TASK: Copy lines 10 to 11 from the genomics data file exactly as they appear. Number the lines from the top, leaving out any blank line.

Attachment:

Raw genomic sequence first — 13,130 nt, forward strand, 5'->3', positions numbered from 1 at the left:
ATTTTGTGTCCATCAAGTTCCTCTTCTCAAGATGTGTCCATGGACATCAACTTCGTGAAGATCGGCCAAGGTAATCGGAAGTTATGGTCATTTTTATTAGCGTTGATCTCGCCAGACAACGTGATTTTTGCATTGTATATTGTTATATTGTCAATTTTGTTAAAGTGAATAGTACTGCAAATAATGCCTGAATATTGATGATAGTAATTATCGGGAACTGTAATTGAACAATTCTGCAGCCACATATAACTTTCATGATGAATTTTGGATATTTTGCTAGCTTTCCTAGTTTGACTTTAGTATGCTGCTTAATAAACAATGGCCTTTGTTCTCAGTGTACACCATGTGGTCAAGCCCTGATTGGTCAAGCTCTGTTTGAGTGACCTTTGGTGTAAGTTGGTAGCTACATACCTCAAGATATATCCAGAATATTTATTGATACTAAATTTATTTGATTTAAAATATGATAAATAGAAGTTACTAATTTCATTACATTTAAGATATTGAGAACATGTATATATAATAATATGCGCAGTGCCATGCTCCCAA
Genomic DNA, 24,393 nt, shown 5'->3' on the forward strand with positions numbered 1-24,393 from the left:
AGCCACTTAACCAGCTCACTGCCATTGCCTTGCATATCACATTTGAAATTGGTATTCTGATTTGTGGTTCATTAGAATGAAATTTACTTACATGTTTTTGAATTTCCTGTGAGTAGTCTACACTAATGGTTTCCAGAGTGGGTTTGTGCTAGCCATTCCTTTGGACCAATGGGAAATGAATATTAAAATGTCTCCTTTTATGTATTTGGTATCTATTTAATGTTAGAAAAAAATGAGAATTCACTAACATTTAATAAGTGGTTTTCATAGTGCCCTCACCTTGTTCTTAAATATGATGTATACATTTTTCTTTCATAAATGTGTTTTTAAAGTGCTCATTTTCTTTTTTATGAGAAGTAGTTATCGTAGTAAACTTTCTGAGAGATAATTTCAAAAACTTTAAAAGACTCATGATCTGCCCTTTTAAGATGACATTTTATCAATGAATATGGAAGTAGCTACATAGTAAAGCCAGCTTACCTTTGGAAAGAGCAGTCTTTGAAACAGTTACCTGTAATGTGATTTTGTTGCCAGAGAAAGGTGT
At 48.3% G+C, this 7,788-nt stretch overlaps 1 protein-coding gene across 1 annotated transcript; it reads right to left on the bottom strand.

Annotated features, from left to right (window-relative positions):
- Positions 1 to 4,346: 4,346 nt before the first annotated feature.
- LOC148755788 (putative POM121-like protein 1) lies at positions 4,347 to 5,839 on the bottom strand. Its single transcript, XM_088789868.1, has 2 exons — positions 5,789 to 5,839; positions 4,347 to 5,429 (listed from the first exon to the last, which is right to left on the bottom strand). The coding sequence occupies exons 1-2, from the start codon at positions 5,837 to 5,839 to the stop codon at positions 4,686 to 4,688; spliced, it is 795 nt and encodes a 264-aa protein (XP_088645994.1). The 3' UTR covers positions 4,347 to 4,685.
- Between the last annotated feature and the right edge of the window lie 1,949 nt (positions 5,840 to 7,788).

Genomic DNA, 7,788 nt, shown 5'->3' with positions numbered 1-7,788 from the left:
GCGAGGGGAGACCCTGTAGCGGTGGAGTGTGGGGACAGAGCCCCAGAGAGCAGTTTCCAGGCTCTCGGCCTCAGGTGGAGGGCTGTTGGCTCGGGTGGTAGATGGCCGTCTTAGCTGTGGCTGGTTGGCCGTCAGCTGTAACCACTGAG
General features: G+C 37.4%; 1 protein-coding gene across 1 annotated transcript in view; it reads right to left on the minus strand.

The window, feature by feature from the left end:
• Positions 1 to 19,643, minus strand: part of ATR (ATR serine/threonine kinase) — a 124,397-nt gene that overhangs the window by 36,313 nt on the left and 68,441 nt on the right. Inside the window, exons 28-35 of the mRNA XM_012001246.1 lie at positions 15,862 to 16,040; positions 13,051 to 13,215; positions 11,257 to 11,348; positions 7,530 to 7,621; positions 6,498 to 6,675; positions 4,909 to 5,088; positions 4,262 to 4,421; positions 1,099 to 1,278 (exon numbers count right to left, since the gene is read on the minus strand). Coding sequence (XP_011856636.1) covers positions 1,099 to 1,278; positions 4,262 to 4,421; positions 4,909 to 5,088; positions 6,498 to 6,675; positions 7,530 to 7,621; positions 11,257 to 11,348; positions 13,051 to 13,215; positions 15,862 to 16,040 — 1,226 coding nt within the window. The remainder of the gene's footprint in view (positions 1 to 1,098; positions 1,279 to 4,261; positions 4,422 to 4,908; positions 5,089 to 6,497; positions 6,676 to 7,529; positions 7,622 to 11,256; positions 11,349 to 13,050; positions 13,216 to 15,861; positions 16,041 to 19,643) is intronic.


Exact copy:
Genomic DNA, 7,788 nt, shown 5'->3' with positions numbered 1-7,788 from the left:
GCGAGGGGAGACCCTGTAGCGGTGGAGTGTGGGGACAGAGCCCCAGAGAGCAGTTTCCAGGCTCTCGGCCTCAGGTGGAGGGCTGTTGGCTCGGGTGGTAGATGGCCGTCTTAGCTGTGGCTGGTTGGCCGTCAGCTGTAACCACTGAG